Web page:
Seemingly, this is to a point what the Rockets have done. In being so candid and cut­throat in trying to keep open the roster and financial flexibility in order to acquire three star players (losing Chandler Parsons and Goran Dragic in the process), perhaps the team sowed the seeds of doubt. It is impossible to know from the outside, but it does stand to reason that if you feel like you are only a placeholder, you might not fully buy in. Wherever it comes from, though, what is known via the obvious listlessness on the court and the reports echoing it is that discontent comes from somewhere. And if the players neither fit the system nor like each other, it is a valid question as to why they were there.

This is not to say Morey should be, or is, on the hot seat. Making the conference finals last year was a very, very significant achievement, and everyone is allowed at least one blip. Most get at least two, and without having achieved as much as this prior. Also, while the .500 record was a massive disappointment, it was also the worst in Morey’s entire tenure -­ a decade of being at or above. 500, even if only slightly above it, is almost unrivalled. But there are legitimate concerns about the current prognosis of the Rockets.

Morey has been in charge for ten years now; officially taking over in 2007, but running operations since at least 2006, as evidenced by the Rudy Gay for Shane Battier trade on draft night of that year (that is not a trade Carroll Dawson was ever going to be making). Some rewards should be seen. As it is, there was one Western Conference Finals loss, and then a mini­-implosion. It was all building to something – building, building, building – and then it suddenly wasn’t.

Perhaps this year was an aberration, and last year’s Conference Finals team is more reflective of Moreyball’s ability. But the nature of the implosion, the sloppy, lifeless team with seemingly interminable scoring droughts that seemed far short of both talent and effort, does not bode well. For so long, it was all about building a core, yet the Harden/Howard core has not proven to be much more effective than the McGrady/Yao core it was replacing.

The dream has always been three superstars, but the reality is one, and that one is one of the most flawed superstars there can be. It is extremely hard to acquire a superstar, especially via trade, so to even have this is not a small achievement. Nor was the Conference Finals appearance. A lot of good work has been done. But it is now apparent quite how much the foundation is flawed.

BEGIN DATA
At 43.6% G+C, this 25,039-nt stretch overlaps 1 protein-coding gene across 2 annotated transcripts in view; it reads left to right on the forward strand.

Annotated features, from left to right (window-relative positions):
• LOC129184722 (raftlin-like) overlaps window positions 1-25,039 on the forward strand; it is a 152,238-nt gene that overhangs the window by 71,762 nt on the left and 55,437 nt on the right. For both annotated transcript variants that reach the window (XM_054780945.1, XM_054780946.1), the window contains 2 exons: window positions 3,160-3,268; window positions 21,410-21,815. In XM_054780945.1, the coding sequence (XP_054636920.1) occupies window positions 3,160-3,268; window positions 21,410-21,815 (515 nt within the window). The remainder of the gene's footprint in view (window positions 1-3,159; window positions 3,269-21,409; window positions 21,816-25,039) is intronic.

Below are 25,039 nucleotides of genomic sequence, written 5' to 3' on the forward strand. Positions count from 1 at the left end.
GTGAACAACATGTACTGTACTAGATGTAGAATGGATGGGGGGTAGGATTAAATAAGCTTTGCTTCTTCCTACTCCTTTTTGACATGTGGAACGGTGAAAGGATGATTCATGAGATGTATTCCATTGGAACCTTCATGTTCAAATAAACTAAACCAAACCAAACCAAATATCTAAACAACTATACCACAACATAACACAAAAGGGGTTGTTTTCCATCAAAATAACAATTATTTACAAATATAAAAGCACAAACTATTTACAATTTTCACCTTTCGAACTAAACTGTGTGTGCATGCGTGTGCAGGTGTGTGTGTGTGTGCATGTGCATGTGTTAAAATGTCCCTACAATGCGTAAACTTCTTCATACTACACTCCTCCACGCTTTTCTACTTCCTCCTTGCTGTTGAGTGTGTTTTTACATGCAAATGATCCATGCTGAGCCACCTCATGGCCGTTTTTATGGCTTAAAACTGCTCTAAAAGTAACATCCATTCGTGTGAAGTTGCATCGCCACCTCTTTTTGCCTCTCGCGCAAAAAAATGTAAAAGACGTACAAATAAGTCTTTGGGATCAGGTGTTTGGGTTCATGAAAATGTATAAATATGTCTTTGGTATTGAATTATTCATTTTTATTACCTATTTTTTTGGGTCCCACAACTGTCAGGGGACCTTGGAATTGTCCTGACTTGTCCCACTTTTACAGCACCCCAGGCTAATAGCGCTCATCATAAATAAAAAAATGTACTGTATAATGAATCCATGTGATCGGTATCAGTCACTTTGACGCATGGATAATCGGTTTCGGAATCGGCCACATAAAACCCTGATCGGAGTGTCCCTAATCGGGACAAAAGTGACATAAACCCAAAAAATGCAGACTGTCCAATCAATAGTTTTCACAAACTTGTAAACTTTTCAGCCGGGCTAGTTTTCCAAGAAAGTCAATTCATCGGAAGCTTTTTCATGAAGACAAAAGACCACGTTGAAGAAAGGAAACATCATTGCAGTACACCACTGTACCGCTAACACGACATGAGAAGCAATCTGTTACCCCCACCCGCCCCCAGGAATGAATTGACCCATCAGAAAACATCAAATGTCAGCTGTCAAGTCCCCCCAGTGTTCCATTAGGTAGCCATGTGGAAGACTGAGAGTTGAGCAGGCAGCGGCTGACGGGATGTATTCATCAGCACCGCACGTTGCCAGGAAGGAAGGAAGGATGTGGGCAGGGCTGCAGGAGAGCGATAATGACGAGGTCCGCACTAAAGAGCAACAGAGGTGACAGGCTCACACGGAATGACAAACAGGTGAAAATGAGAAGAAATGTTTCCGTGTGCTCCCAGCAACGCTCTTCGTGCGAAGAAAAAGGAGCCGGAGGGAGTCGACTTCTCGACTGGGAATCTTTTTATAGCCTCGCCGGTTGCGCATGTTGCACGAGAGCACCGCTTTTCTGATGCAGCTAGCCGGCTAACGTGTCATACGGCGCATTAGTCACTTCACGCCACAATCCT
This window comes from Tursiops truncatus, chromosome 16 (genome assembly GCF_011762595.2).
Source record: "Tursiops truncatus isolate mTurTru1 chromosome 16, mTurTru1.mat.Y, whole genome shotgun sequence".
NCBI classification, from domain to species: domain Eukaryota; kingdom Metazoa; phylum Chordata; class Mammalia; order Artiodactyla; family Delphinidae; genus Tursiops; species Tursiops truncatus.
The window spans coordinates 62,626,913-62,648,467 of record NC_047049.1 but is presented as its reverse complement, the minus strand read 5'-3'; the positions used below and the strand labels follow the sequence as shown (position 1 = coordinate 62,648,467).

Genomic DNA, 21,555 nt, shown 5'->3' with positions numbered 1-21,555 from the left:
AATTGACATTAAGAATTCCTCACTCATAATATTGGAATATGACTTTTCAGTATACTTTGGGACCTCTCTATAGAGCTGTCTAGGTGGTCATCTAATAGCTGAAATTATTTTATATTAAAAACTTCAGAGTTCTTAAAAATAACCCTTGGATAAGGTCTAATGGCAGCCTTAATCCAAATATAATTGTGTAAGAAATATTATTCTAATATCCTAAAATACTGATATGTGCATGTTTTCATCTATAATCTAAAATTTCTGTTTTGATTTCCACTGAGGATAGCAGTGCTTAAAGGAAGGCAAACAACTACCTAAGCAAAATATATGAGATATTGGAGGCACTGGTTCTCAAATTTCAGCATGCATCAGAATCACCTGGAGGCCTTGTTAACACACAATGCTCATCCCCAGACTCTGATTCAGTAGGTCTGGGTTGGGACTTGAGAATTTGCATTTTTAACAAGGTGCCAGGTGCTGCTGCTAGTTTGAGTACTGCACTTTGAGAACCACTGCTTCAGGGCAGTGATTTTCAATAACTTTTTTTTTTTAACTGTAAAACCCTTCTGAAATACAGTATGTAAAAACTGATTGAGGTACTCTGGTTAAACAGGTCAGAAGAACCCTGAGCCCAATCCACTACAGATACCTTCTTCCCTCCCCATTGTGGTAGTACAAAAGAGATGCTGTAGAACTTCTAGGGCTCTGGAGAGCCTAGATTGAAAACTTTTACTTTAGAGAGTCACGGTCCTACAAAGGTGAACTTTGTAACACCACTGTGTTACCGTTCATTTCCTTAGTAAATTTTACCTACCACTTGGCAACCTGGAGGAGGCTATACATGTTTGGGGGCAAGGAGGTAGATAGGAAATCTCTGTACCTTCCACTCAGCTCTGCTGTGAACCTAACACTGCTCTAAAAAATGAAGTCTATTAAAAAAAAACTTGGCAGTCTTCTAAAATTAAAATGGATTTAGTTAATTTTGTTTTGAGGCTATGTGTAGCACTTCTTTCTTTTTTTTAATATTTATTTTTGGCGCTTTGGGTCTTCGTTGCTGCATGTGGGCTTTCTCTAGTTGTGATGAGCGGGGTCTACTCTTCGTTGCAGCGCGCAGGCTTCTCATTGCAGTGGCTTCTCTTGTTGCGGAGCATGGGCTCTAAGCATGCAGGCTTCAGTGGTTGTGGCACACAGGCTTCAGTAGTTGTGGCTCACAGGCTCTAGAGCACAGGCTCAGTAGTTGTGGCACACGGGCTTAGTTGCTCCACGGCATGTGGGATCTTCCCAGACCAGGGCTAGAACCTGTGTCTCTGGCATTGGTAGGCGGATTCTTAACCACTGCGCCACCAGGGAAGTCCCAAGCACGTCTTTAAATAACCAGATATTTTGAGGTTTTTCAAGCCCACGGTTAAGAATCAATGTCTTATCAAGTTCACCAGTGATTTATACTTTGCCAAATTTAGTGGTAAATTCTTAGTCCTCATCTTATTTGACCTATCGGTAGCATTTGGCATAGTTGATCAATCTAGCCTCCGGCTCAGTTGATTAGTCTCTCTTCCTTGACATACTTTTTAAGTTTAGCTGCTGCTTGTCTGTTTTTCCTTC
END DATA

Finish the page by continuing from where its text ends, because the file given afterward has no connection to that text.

There seems to have been in recent times either an absence of due diligence or a deliberate decision to override it. This is said with particular reference to the Ty Lawson trade (a once- tremendous player who was available so cheap not just due to his alcoholism, but because his skills, his confidence, his everything have been whittled away to mere shards of what it was, all of which seemingly went under­heeded), or the decision to decline Chandler Parsons’s paltry sub – $1 million team option, (a baffling piece of bad asset management from someone whose clear­cut strength was exactly that area). Analysts and fans can and will look at the Rockets’ individual pieces and find plenty to like. Clint Capela on a rookie deal, for example. Yet it has not worked. So barring something outlandish like Kevin Durant coming to town, how does it now start working again?

Morey’s Rockets do not need to begin again. But they need to change quite a bit. Dwight Howard will probably leave in free agency ­- he would be a fool to opt into his current contract – and he of all people should know that having made that mistake once before. His role has diminished in the new NBA game, his skills have diminished (scoring a career low last year, but also not the overpowering force he was defensively), his health is seemingly now a permanent question, and he does not seem especially comfortable with any of this taking place in Houston. This will mean one of the long coveted ‘stars’ will leave with no incoming assets in return, but so be it. All things considered, it is better to lose him than keep him.